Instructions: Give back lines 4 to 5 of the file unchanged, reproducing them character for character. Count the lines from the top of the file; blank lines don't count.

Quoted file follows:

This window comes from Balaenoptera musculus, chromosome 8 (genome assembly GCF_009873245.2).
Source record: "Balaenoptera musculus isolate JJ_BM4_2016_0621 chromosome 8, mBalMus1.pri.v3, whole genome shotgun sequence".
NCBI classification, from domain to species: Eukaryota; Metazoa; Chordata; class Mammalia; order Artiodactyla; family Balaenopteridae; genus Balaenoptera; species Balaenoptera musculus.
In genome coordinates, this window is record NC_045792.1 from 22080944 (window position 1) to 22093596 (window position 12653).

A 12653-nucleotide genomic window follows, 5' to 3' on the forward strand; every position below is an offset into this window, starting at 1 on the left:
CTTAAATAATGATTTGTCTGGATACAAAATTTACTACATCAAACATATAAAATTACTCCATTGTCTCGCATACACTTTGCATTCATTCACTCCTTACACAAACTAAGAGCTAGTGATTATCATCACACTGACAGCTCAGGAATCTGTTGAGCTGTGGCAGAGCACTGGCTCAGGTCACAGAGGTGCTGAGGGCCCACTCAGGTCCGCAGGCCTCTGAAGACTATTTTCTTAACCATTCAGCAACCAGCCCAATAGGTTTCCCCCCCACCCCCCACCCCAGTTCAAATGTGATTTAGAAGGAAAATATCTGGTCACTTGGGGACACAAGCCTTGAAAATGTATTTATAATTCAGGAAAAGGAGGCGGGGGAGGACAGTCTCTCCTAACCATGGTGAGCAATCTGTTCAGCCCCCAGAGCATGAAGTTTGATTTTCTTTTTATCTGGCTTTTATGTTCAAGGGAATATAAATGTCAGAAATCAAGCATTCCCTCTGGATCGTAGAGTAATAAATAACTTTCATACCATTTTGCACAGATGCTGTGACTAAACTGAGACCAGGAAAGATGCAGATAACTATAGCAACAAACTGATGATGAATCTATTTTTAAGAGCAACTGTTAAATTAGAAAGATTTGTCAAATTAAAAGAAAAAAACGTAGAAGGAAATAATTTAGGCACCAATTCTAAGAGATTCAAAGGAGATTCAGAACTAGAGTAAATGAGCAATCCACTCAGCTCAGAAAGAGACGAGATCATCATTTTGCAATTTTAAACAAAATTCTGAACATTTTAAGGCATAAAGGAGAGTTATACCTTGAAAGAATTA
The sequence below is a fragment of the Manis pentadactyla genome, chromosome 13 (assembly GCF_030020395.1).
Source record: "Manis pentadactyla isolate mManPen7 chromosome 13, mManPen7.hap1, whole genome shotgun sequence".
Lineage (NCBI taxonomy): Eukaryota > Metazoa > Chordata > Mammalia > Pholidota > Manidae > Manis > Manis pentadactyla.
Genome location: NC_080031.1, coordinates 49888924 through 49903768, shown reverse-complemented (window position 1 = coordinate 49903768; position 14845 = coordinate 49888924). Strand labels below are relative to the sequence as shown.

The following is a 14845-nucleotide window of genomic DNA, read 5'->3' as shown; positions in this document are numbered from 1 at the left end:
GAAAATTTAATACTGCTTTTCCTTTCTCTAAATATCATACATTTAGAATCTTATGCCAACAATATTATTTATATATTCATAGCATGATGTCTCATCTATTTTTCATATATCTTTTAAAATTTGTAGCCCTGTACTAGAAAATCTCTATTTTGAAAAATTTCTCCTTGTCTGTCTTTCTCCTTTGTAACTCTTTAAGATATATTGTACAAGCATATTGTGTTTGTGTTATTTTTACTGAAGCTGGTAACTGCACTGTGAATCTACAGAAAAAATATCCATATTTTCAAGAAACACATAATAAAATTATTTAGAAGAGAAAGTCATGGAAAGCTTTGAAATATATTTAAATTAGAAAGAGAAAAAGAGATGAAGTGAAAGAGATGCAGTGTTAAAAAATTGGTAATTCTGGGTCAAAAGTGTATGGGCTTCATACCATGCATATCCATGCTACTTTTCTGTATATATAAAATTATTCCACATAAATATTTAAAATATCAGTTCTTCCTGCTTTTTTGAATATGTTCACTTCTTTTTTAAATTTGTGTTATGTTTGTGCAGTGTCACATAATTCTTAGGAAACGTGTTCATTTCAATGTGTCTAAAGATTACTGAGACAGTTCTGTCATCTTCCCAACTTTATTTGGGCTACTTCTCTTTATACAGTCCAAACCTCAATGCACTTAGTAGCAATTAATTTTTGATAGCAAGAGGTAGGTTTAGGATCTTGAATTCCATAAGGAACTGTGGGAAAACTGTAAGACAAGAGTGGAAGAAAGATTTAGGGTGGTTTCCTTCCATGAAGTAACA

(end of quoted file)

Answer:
In genome coordinates, this window is record NC_045792.1 from 22080944 (window position 1) to 22093596 (window position 12653).

A 12653-nucleotide genomic window follows, 5' to 3' on the forward strand; every position below is an offset into this window, starting at 1 on the left: